Single camper linked to 116 coronavirus cases at Wisconsin summer camp, CDC says

Mike Stunson
·3 min read

A high school student who tested positive for COVID-19 likely spread it to 116 others at a Wisconsin summer camp, health officials said Thursday.

All campers at the overnight summer school retreat scheduled for July 2 to Aug. 11 were tested for the coronavirus before their arrival, according to the U.S. Centers for Disease Control and Prevention. But a ninth-grade boy began experiencing COVID-19 symptoms July 3 and tested positive two days later.

The faith-based camp, which was not identified but reportedly took place in the southeastern part of the state, was attended by 152 high school-aged boys, counselors and staff members from 21 states and territories, as well as two foreign countries, according to the CDC report.

Campers were not required to social distance or wear masks upon arrival and classes were held outside with tables less than 6 feet apart, according to the report, which noted teachers did wear masks during instruction. Beds were tightly spaced at the site’s dorms and yurts, CDC officials said.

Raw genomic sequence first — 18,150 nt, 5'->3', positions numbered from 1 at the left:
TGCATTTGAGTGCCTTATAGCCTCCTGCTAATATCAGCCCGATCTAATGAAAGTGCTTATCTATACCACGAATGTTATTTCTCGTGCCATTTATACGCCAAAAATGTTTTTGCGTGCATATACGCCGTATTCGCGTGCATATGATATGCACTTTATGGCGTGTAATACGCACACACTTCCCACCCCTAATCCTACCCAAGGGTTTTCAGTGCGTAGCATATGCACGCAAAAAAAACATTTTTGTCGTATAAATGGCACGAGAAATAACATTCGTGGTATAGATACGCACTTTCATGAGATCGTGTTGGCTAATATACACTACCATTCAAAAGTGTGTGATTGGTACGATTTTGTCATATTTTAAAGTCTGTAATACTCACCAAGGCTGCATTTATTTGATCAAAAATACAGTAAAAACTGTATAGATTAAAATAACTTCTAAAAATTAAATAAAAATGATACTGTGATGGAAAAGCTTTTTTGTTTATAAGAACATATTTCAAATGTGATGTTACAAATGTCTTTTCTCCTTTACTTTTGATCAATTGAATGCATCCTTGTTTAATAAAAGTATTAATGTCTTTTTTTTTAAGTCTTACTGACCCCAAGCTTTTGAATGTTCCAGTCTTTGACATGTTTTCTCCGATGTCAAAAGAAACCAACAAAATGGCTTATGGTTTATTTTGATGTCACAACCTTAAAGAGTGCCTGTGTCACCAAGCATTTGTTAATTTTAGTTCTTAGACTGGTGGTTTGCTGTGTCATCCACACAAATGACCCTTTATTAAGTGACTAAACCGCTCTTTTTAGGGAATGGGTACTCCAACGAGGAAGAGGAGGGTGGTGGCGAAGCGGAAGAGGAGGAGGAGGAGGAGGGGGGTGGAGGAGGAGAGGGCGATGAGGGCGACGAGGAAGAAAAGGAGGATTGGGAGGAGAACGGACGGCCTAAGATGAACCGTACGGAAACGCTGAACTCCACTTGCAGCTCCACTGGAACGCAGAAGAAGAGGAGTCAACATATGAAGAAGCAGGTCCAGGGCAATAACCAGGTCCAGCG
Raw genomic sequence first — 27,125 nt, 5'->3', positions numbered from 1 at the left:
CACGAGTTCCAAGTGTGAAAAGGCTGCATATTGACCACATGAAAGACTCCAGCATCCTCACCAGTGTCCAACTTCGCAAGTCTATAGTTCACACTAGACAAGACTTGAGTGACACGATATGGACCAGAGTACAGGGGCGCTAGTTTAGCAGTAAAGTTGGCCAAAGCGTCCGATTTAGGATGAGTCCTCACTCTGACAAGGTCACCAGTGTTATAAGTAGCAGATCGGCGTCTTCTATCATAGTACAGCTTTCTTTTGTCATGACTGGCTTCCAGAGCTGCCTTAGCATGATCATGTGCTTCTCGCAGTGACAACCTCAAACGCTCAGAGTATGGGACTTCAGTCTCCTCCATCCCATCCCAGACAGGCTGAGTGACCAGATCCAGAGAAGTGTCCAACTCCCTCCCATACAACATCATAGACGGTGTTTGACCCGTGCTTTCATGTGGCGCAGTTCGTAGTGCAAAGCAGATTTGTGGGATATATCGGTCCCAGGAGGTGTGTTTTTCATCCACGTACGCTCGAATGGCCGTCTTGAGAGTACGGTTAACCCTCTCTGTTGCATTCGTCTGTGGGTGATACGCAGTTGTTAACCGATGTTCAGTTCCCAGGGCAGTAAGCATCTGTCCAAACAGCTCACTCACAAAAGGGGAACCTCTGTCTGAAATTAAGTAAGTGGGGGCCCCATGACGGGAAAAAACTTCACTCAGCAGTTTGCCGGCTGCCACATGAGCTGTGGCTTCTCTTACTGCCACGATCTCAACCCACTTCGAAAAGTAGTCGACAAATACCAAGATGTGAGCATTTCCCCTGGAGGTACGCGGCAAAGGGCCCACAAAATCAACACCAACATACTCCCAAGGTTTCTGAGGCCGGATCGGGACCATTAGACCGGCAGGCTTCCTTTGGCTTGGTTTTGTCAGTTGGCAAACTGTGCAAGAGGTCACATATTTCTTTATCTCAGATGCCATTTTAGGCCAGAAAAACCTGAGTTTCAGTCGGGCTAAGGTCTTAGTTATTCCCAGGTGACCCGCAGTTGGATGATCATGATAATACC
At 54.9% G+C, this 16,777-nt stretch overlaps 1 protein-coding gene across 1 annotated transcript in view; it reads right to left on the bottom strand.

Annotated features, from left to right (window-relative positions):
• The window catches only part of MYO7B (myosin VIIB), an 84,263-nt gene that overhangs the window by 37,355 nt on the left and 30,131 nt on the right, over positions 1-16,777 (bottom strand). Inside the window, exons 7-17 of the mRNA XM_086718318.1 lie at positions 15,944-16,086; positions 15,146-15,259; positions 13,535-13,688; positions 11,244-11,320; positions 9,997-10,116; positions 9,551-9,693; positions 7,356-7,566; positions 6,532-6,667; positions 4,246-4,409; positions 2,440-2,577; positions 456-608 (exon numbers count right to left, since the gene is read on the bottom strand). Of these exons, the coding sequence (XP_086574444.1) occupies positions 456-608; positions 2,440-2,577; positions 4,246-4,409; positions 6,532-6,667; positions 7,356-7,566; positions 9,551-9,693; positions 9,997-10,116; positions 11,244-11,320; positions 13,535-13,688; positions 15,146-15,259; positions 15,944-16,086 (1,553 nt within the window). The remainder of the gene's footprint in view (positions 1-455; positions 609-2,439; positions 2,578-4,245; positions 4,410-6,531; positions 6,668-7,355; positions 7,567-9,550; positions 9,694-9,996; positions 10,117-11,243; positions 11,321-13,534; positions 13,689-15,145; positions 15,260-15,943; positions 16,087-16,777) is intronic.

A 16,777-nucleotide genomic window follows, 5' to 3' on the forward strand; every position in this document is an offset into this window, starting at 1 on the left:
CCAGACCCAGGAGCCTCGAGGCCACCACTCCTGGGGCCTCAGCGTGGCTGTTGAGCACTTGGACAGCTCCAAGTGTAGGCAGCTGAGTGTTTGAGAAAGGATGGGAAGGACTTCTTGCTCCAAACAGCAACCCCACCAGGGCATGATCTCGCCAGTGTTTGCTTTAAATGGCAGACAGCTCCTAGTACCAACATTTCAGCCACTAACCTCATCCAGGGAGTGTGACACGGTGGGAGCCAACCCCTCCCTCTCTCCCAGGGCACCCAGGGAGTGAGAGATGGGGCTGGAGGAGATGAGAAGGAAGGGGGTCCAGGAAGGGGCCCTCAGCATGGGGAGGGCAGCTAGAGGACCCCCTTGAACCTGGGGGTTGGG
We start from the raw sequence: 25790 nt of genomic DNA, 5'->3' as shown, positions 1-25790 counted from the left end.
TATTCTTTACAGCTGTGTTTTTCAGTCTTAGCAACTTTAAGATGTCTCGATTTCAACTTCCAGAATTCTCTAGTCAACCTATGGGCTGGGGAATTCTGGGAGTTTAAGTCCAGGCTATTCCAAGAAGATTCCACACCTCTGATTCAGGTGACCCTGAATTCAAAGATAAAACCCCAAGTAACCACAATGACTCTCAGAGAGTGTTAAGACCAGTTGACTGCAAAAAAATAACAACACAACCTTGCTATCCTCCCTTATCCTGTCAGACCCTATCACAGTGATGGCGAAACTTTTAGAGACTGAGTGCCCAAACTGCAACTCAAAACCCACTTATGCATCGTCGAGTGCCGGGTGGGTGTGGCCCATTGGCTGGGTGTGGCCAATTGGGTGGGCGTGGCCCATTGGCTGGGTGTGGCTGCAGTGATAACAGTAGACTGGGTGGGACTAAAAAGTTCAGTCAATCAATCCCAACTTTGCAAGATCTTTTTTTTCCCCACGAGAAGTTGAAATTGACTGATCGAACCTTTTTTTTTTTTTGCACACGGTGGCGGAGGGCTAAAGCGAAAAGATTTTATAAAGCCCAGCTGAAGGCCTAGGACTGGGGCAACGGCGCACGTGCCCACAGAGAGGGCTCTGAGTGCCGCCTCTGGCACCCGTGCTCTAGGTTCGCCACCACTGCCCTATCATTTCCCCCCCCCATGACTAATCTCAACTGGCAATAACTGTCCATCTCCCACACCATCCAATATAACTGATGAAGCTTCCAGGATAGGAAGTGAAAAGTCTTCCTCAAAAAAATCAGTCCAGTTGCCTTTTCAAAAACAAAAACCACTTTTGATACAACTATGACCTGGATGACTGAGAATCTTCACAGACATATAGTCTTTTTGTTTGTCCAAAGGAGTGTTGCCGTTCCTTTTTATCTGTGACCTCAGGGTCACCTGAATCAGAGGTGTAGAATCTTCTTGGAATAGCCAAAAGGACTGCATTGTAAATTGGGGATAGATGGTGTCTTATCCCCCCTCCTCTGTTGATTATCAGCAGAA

The infected boy learned after his arrival that one of his family members tested positive for the coronavirus, the CDC said. The boy was isolated in a private room at the camp and 11 of his close contacts were initially quarantined together.

Rapid antigen tests were given to the 11 boys and they tested negative, but those results could not be verified by health officials, the report said. They were released from quarantine.

Of the 11 boys who were quarantined, six began experiencing mild COVID-19 symptoms during July 4-7 — as did 18 other students, according to the CDC.

“These students were given masks, but contact tracing was not done and the students were not isolated,” the CDC said.

The virus eventually spread throughout the camp and there was at least one confirmed case in each dorm and yurt, the report said. An outbreak investigation began July 15 and camp organizers were instructed in mitigation measures, the report said, “but the capacity for such measures was exceeded by the large volume of symptomatic attendees.”

The Wisconsin Department of Health Services tested the attendees on July 28, and 116 of them had confirmed or probable COVID-19 cases, the CDC said. No one was hospitalized and all of the illnesses were considered mild to moderate, according to the CDC.

“The attack rate was extraordinary both in terms of the number infected, as well as the pace at which they were infected,” Dr. Stuart Ray, a professor of medicine at the Johns Hopkins School of Medicine, told NBC News. “It illustrates how hard it has been to control.”

The outbreak wasn’t surprising to Wisconsin Deputy Health Services Secretary Julie Willems Van Dijk, the Milwaukee Journal Sentinel reported.

“If there was one person who was ill with COVID-19, they easily spread that to everyone in their housing unit and then the nature of summer camp where you eat meals together, go swimming together, do activities together, sing around the campfire together — all of those activities are great spreading events,” she said.